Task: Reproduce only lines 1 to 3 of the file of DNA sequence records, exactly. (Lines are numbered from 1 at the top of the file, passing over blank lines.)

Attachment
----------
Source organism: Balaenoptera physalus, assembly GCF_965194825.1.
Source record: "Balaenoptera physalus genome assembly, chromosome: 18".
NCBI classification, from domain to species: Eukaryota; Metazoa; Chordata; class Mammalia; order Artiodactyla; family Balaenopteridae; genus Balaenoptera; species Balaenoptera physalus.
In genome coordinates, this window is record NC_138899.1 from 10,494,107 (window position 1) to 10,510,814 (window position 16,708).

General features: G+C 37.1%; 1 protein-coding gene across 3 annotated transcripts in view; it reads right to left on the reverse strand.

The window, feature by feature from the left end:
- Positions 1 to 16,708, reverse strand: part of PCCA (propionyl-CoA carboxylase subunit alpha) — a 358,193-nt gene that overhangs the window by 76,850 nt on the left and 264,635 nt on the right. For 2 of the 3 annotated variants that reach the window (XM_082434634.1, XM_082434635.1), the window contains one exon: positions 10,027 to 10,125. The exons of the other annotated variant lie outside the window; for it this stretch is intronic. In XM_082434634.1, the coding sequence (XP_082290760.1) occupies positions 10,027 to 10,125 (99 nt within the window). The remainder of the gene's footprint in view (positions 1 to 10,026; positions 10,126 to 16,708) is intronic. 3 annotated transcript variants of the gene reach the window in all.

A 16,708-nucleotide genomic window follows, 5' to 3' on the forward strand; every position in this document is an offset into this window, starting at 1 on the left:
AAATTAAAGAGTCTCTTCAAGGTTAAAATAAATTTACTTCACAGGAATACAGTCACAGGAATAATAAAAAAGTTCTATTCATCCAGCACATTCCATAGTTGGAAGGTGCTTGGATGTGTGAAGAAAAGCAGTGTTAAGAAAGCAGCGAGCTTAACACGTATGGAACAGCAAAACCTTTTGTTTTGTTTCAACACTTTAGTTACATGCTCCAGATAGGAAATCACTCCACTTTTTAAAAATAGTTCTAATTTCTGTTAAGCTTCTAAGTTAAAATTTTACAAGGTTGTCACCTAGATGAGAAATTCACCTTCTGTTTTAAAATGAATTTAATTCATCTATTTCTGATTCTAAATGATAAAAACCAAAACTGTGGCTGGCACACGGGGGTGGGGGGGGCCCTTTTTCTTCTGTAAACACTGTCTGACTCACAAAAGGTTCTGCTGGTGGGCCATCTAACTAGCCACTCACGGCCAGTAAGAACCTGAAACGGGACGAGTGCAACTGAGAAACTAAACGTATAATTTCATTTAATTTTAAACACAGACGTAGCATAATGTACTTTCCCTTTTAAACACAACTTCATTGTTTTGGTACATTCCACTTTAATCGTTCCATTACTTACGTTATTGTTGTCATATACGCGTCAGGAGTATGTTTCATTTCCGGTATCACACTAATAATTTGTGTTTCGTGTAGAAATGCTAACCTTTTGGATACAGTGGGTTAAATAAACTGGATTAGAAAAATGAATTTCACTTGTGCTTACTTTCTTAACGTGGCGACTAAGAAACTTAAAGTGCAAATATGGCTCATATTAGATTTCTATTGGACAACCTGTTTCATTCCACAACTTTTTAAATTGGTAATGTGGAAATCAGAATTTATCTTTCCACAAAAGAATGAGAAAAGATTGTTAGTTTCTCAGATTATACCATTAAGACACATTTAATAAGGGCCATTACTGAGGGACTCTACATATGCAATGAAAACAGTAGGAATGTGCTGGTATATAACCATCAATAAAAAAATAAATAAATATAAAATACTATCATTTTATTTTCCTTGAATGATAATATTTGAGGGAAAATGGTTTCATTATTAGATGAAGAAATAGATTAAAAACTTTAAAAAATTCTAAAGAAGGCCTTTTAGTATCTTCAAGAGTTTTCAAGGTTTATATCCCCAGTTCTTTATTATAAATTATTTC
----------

Source organism: Balaenoptera physalus, assembly GCF_965194825.1.
Source record: "Balaenoptera physalus genome assembly, chromosome: 18".
NCBI classification, from domain to species: Eukaryota; Metazoa; Chordata; class Mammalia; order Artiodactyla; family Balaenopteridae; genus Balaenoptera; species Balaenoptera physalus.